Raise a glass to toast opener's ugly hundred

Alastair Cook is not the sort of batsman to empty bars. Even his closest friends would admit there are more pleasurable cricketing experiences than watching him bat for an entire day. But even now, after just 24 Test appearances, Cook is being tipped by many to overtake Graham Gooch as England's highest run-scorer.

That such bold predictions are being made of a player who is 6,964 runs short of English cricket's most prolific batsman shows how highly the 22-year-old is regarded, and yesterday's mightily impressive 118 gave a great example of his capabilities.

There are many cricketerswho go through an entire career without knowing exactly what sort of player they are. Some are limited but try to be expansive; others are constantly tinkering with their game, believing there is a better way. Cook, however, looked the part even before he made his Test debut in Nagpur 20 months ago.

For a batsman, it is the strokes you think you can play that is the problem. Cook knows his limitations. He is aware that no matter how hard he tries, he is never going to bat like Brian Lara, Sanath Jayasuriya or Adam Gilchrist, and he seems perfectlyhappy to accept that. It would come as no surprise to find out that he actually takes great pleasure in scoring ugly runs.

Cook's strengths are plentiful. He is brave, intelligent and ambitious. At the crease he is unflappable, against pace or spin, and he possesses a sound and simple technique.

The most encouraging thing about Cook, though, is that he is constantly improving, as has been witnessed during the Test series against Sri Lanka. He is a quick learner and he adapts to the set of circumstances that are put in front of him. In the First Test in Kandy, Chaminda Vaas had him in all sorts of trouble, trapping him lbw for nought and then luring him into playing at a ball he should have left alone on four.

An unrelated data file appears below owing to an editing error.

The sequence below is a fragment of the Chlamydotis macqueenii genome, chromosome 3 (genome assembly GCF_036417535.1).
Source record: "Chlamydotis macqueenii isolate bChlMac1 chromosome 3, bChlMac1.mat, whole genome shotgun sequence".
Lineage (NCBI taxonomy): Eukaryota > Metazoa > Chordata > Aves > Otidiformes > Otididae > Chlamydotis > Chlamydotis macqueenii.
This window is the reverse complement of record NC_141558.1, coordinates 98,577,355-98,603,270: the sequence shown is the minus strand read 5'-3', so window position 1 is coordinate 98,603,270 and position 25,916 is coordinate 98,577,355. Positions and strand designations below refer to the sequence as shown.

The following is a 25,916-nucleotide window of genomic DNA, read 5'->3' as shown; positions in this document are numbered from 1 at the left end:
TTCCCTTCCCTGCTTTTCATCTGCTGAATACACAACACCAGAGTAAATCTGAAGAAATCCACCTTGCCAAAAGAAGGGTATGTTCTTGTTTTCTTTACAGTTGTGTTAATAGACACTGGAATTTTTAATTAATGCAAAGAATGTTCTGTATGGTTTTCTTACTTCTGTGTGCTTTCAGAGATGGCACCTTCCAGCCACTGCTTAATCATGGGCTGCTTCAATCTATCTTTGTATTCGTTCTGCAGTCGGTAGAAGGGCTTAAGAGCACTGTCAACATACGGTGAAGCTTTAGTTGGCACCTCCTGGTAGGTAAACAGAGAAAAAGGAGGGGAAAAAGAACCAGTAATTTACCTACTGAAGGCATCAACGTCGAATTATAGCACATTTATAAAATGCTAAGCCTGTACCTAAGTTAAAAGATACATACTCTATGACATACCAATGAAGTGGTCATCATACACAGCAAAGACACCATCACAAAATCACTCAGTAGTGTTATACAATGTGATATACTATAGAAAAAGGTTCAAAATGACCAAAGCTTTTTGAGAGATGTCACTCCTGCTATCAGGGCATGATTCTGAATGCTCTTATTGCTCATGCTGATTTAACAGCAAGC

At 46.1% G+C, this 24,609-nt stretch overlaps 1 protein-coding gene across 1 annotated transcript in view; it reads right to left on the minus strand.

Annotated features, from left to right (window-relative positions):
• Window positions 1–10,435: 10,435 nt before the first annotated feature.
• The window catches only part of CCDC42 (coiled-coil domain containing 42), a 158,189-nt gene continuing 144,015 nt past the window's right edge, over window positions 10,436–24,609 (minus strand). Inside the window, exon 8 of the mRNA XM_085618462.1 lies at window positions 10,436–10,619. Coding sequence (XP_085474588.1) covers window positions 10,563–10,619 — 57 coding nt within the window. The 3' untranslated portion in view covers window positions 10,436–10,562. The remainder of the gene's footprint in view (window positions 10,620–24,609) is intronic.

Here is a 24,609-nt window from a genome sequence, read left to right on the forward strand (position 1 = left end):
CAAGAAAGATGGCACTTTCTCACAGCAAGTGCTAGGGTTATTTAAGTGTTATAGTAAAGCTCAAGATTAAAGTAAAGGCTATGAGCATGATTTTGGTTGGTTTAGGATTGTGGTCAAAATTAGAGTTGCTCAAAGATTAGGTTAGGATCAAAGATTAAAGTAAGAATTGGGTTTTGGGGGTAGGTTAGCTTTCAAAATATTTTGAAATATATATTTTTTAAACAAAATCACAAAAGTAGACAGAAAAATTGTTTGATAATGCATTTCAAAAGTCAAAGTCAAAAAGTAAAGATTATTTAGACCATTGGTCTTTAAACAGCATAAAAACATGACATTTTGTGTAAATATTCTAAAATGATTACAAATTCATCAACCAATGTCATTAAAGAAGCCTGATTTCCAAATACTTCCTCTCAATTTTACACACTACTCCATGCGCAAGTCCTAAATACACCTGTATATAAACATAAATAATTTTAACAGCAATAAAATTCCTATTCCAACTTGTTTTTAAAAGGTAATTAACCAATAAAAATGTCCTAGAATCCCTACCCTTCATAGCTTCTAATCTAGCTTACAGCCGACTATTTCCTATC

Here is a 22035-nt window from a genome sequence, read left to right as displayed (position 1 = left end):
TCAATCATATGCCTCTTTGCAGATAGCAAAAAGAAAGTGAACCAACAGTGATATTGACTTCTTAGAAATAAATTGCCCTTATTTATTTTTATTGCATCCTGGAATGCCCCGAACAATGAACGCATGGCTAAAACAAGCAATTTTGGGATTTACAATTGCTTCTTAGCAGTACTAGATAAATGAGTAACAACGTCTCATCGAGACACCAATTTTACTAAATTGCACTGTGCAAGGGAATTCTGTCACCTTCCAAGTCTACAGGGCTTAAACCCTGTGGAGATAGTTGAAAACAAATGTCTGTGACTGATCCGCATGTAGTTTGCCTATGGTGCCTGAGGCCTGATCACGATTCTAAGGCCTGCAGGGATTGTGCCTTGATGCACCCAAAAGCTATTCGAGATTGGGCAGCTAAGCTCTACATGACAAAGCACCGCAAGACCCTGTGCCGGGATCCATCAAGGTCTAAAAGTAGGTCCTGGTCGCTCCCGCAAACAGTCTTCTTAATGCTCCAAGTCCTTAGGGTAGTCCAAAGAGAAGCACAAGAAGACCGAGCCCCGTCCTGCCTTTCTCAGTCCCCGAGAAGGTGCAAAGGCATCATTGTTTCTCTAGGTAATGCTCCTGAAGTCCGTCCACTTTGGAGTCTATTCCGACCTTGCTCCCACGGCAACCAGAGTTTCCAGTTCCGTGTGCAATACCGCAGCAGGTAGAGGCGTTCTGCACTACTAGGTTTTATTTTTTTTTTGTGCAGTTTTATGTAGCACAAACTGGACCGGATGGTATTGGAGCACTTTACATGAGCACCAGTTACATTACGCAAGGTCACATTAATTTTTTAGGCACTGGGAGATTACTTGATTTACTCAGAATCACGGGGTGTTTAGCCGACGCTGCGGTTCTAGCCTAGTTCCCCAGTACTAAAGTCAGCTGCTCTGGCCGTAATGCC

They were dismissals that tend to follow one another, caused by an over-correction. As a result of trying to get his front foot outside the line of off-stump, to reduce the chances of being given out lbw, he found himself playing at wideish balls he should have left alone. In between the First and Second Tests he went away, worked things out for himself, and passed 50 in three of his next four innings. And on the occasion he failed during England's first-innings dbcle here it is disputable whether he should have been given out.

Prior to the tour it was felt that Cook's problems would start once Vaas, Lasith Malinga and Dilhara Fernando had finished their opening bursts, when Muttiah Muralitharan was introduced into the attack. Good players of spin have soft hands. They push forward gently, and when the ball hits the bat it is as though the implement is a feather pillow.

Cook goes hard at the ball, gripping the handle low down and hard. But in this series, Muralitharan did not dismiss Cook once. Test cricket's highest wicket-taker bowled enough balls at the left-hander, and there were many occasions when Cook looked like getting out, but he did not. Cook's determination allowed him to win that battle. Again it was a wonderful example of what can be achieved through hard work, a correct assessment of how to play Murali and where to try to score runs. These assets will make him a strong candidate to take over as England's captain when Vaughan decides he has had enough.

Cook may not make you down your pint but he is just the sort of dependable, solid, consistent batsman England need at the top of the order, and he will be there for many years to come.

Have you tried new the Independent Digital Edition apps?
Caption competition
Caption competition
Latest stories from i100
Daily Quiz
Have you tried new the Independent Digital Edition apps?
Independent Dating
and  

By clicking 'Search' you
are agreeing to our